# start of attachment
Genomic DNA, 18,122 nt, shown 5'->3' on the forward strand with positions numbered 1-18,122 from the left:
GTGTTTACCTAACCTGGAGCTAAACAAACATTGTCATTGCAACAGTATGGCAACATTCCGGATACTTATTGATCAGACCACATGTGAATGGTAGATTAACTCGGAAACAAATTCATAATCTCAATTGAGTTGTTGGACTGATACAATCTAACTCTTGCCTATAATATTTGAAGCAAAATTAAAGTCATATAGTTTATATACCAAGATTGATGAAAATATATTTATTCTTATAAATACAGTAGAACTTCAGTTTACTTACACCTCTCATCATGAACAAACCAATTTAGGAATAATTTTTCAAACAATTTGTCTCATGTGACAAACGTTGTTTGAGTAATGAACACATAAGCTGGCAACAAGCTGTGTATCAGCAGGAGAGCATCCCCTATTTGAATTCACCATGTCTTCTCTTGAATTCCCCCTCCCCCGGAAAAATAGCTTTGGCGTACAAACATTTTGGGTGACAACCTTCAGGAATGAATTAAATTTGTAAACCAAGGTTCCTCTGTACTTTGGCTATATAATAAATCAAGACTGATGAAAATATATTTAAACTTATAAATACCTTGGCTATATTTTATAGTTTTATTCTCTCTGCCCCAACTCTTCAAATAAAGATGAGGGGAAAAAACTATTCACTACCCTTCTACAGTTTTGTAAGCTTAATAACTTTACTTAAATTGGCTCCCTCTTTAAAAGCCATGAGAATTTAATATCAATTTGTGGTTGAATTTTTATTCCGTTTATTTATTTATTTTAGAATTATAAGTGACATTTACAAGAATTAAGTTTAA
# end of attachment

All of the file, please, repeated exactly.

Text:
Genomic DNA, 18,122 nt, shown 5'->3' on the forward strand with positions numbered 1-18,122 from the left:
GTGTTTACCTAACCTGGAGCTAAACAAACATTGTCATTGCAACAGTATGGCAACATTCCGGATACTTATTGATCAGACCACATGTGAATGGTAGATTAACTCGGAAACAAATTCATAATCTCAATTGAGTTGTTGGACTGATACAATCTAACTCTTGCCTATAATATTTGAAGCAAAATTAAAGTCATATAGTTTATATACCAAGATTGATGAAAATATATTTATTCTTATAAATACAGTAGAACTTCAGTTTACTTACACCTCTCATCATGAACAAACCAATTTAGGAATAATTTTTCAAACAATTTGTCTCATGTGACAAACGTTGTTTGAGTAATGAACACATAAGCTGGCAACAAGCTGTGTATCAGCAGGAGAGCATCCCCTATTTGAATTCACCATGTCTTCTCTTGAATTCCCCCTCCCCCGGAAAAATAGCTTTGGCGTACAAACATTTTGGGTGACAACCTTCAGGAATGAATTAAATTTGTAAACCAAGGTTCCTCTGTACTTTGGCTATATAATAAATCAAGACTGATGAAAATATATTTAAACTTATAAATACCTTGGCTATATTTTATAGTTTTATTCTCTCTGCCCCAACTCTTCAAATAAAGATGAGGGGAAAAAACTATTCACTACCCTTCTACAGTTTTGTAAGCTTAATAACTTTACTTAAATTGGCTCCCTCTTTAAAAGCCATGAGAATTTAATATCAATTTGTGGTTGAATTTTTATTCCGTTTATTTATTTATTTTAGAATTATAAGTGACATTTACAAGAATTAAGTTTAA